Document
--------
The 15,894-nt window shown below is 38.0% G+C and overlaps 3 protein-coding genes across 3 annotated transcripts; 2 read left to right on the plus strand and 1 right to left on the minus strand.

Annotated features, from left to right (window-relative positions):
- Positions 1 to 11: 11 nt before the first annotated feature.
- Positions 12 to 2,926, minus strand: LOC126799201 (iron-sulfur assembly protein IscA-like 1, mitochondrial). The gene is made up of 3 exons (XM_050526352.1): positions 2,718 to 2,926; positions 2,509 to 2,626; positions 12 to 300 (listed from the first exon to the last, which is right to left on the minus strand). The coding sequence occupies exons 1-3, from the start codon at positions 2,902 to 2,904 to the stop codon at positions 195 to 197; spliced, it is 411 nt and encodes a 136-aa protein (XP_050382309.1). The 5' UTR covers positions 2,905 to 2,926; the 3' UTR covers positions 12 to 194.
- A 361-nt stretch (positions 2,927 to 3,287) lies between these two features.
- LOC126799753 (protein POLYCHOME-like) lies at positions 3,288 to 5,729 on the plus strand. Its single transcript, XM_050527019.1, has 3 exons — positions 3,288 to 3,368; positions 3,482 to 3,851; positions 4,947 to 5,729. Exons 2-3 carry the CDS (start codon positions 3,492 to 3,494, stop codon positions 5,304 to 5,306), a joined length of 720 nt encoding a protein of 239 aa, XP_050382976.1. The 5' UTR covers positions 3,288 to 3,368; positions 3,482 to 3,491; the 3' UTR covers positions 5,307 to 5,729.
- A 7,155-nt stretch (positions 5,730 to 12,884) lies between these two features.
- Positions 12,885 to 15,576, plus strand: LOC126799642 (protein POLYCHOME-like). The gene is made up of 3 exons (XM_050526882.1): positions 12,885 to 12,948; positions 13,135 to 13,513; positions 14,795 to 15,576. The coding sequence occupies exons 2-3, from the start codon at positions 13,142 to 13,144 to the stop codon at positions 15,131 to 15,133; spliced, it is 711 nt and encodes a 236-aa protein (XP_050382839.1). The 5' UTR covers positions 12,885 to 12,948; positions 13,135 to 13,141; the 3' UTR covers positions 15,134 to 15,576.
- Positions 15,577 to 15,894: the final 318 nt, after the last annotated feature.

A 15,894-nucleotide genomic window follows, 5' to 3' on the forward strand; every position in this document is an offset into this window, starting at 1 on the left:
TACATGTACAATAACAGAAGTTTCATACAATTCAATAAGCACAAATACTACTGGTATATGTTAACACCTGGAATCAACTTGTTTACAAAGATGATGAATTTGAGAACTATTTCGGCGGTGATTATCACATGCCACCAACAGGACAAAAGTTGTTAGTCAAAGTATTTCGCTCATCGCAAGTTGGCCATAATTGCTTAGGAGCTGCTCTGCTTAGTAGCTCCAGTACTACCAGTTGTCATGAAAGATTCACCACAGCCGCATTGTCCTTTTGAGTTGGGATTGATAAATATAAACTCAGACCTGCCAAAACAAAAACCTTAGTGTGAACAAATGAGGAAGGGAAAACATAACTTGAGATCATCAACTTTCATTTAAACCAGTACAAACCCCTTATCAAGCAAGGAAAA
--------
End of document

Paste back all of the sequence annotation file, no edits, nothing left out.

The 15,894-nt window shown below is 38.0% G+C and overlaps 3 protein-coding genes across 3 annotated transcripts; 2 read left to right on the plus strand and 1 right to left on the minus strand.

Annotated features, from left to right (window-relative positions):
- Positions 1 to 11: 11 nt before the first annotated feature.
- Positions 12 to 2,926, minus strand: LOC126799201 (iron-sulfur assembly protein IscA-like 1, mitochondrial). The gene is made up of 3 exons (XM_050526352.1): positions 2,718 to 2,926; positions 2,509 to 2,626; positions 12 to 300 (listed from the first exon to the last, which is right to left on the minus strand). The coding sequence occupies exons 1-3, from the start codon at positions 2,902 to 2,904 to the stop codon at positions 195 to 197; spliced, it is 411 nt and encodes a 136-aa protein (XP_050382309.1). The 5' UTR covers positions 2,905 to 2,926; the 3' UTR covers positions 12 to 194.
- A 361-nt stretch (positions 2,927 to 3,287) lies between these two features.
- LOC126799753 (protein POLYCHOME-like) lies at positions 3,288 to 5,729 on the plus strand. Its single transcript, XM_050527019.1, has 3 exons — positions 3,288 to 3,368; positions 3,482 to 3,851; positions 4,947 to 5,729. Exons 2-3 carry the CDS (start codon positions 3,492 to 3,494, stop codon positions 5,304 to 5,306), a joined length of 720 nt encoding a protein of 239 aa, XP_050382976.1. The 5' UTR covers positions 3,288 to 3,368; positions 3,482 to 3,491; the 3' UTR covers positions 5,307 to 5,729.
- A 7,155-nt stretch (positions 5,730 to 12,884) lies between these two features.
- Positions 12,885 to 15,576, plus strand: LOC126799642 (protein POLYCHOME-like). The gene is made up of 3 exons (XM_050526882.1): positions 12,885 to 12,948; positions 13,135 to 13,513; positions 14,795 to 15,576. The coding sequence occupies exons 2-3, from the start codon at positions 13,142 to 13,144 to the stop codon at positions 15,131 to 15,133; spliced, it is 711 nt and encodes a 236-aa protein (XP_050382839.1). The 5' UTR covers positions 12,885 to 12,948; positions 13,135 to 13,141; the 3' UTR covers positions 15,134 to 15,576.
- Positions 15,577 to 15,894: the final 318 nt, after the last annotated feature.

A 15,894-nucleotide genomic window follows, 5' to 3' on the forward strand; every position in this document is an offset into this window, starting at 1 on the left:
TACATGTACAATAACAGAAGTTTCATACAATTCAATAAGCACAAATACTACTGGTATATGTTAACACCTGGAATCAACTTGTTTACAAAGATGATGAATTTGAGAACTATTTCGGCGGTGATTATCACATGCCACCAACAGGACAAAAGTTGTTAGTCAAAGTATTTCGCTCATCGCAAGTTGGCCATAATTGCTTAGGAGCTGCTCTGCTTAGTAGCTCCAGTACTACCAGTTGTCATGAAAGATTCACCACAGCCGCATTGTCCTTTTGAGTTGGGATTGATAAATATAAACTCAGACCTGCCAAAACAAAAACCTTAGTGTGAACAAATGAGGAAGGGAAAACATAACTTGAGATCATCAACTTTCATTTAAACCAGTACAAACCCCTTATCAAGCAAGGAAAA